“How much farther?” snapped Vezok. “This Toa of Earth isn’t getting any lighter.”
“Then you shouldn’t have hit him so hard,” replied Hakann. “Just think – a little while ago, he was an all-powerful hero who could make… well, dirt do his bidding. Now he’s just a heavily armored load for Vezok to carry and dump.”
“Keep talking,” replied Vezok. “You’ll be following him into the lava.”
“I don’t think so,” Hakann shot back. “I doubt I would look good charred black.”
Avak suddenly stopped and dumped Pohatu Nuva on the ground. “I’m taking a rest. Whether he goes into the fire now or two minutes from now, he’s just as dead.”
“Why delay?” said Hakann, continuing up the slope. “I haven’t gotten to kill a Toa in weeks. I say we throw them all in at once and see which one hits first.”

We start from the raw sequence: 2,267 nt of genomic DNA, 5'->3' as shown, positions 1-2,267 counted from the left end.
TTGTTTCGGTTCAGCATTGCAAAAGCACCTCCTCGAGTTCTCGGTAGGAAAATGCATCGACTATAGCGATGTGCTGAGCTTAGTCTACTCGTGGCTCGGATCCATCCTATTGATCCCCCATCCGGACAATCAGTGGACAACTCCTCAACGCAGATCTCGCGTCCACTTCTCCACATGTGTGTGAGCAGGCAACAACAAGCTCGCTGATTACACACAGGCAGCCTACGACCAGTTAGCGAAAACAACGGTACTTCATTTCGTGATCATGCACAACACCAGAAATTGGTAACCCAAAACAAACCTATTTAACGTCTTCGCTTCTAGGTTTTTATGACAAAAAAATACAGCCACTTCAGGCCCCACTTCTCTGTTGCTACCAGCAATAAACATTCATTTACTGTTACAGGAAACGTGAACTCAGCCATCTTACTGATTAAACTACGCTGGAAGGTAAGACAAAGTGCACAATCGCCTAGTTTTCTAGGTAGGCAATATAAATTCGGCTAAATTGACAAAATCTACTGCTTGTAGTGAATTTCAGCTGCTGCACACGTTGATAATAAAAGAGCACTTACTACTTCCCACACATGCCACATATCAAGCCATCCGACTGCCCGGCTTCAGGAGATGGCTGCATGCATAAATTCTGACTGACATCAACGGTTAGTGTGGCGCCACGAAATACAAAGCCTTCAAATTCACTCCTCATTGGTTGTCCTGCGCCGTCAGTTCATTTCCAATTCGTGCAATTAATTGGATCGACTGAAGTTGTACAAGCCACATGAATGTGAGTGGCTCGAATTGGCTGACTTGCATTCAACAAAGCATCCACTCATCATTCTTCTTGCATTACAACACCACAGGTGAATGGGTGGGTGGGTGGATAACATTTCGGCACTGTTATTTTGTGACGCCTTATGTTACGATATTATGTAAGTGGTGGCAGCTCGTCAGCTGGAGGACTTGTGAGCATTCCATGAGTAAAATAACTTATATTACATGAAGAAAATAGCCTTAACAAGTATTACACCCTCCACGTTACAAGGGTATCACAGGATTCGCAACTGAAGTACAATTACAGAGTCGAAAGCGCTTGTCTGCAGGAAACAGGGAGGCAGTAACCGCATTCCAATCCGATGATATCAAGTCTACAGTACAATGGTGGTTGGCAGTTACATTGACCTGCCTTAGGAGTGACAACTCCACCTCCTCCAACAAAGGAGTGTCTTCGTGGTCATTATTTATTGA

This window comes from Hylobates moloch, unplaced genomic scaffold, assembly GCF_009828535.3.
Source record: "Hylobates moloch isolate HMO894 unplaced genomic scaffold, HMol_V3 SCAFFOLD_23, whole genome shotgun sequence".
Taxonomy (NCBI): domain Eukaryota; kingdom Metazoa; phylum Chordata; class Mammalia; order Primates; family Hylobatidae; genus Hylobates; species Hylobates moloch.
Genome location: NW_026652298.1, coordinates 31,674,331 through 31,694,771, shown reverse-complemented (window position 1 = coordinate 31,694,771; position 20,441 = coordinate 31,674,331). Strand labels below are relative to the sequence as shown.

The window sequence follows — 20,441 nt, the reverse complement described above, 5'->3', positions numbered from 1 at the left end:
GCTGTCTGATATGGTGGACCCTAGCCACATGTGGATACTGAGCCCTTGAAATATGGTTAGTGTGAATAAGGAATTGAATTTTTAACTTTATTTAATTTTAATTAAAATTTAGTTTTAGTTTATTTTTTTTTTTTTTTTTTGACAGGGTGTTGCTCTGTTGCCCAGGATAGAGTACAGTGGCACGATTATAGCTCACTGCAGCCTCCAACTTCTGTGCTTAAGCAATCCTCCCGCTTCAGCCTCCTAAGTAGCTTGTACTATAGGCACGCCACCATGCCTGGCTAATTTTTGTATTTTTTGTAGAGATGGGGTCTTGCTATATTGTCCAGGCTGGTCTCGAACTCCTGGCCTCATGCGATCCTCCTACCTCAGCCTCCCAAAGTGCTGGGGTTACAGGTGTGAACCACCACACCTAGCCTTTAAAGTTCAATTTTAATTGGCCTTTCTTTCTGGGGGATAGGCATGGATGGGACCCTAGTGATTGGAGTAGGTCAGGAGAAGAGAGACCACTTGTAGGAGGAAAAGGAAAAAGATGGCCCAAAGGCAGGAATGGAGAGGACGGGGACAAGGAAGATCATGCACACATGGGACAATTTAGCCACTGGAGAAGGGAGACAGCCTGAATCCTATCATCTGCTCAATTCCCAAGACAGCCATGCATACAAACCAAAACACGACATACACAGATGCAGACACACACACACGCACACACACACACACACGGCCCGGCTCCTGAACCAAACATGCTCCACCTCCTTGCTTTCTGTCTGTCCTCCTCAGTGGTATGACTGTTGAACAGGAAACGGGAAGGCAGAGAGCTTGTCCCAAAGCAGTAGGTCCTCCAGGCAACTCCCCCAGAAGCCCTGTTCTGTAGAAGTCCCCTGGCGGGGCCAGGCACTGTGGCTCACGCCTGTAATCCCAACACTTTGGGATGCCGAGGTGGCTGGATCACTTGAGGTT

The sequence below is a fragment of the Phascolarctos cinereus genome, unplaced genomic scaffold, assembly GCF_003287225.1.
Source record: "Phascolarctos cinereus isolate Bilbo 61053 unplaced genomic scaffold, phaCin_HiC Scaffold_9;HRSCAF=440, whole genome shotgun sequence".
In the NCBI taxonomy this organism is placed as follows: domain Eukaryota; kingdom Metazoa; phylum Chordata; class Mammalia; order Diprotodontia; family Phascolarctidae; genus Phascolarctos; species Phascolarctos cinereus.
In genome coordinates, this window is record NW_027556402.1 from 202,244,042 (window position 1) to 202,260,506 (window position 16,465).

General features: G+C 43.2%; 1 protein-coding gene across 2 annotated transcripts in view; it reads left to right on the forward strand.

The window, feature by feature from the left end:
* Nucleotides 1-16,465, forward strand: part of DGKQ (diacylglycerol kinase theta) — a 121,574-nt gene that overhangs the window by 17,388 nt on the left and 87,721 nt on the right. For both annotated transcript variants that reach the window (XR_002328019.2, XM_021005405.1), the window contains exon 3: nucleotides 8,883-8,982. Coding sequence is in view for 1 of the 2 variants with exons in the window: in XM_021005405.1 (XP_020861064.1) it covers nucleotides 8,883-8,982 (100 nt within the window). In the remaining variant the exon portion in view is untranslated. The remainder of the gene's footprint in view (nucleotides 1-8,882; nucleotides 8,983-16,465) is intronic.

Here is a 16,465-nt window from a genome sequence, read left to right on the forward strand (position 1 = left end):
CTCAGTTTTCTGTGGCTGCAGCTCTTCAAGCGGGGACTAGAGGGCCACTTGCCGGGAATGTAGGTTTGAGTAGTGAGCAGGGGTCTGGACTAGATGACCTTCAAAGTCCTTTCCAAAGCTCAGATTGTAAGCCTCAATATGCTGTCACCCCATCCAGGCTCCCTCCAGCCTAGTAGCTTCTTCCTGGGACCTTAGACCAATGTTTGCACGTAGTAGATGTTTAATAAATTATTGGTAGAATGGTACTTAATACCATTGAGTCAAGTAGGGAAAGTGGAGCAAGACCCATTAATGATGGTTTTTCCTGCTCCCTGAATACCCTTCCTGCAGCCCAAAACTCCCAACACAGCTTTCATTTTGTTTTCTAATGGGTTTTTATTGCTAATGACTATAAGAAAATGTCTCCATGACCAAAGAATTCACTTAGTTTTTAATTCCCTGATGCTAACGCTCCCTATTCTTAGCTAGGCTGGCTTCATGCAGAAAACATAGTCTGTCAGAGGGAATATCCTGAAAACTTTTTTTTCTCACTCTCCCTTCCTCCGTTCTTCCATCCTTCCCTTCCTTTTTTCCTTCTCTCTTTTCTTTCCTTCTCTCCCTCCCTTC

Tahu Nuva’s eyes flickered open. The first thing he noticed was that the ground was moving beneath him, but he was not walking. Then he realized both that his body felt strangely weak, and the reason for that – his Kanohi mask was gone. He glanced around for it, trying to conceal the fact that he was awake, but saw no sign.
It all came back to him. The Piraka… the sword fight… defeat. With their masks, the Toa Nuva had been unable to defeat these new enemies. What chance did they have without them?
He took a chance and lifted his head just enough to see where they were going. Up ahead, plumes of white smoke were rising from the crater of the volcano. It didn’t take a genius to figure out their ultimate destination. The only way out he saw was to unleash whatever he could of his elemental power against Reidak, and hope it was enough to down the Piraka. Then he could rally the other Toa and they could make their escape.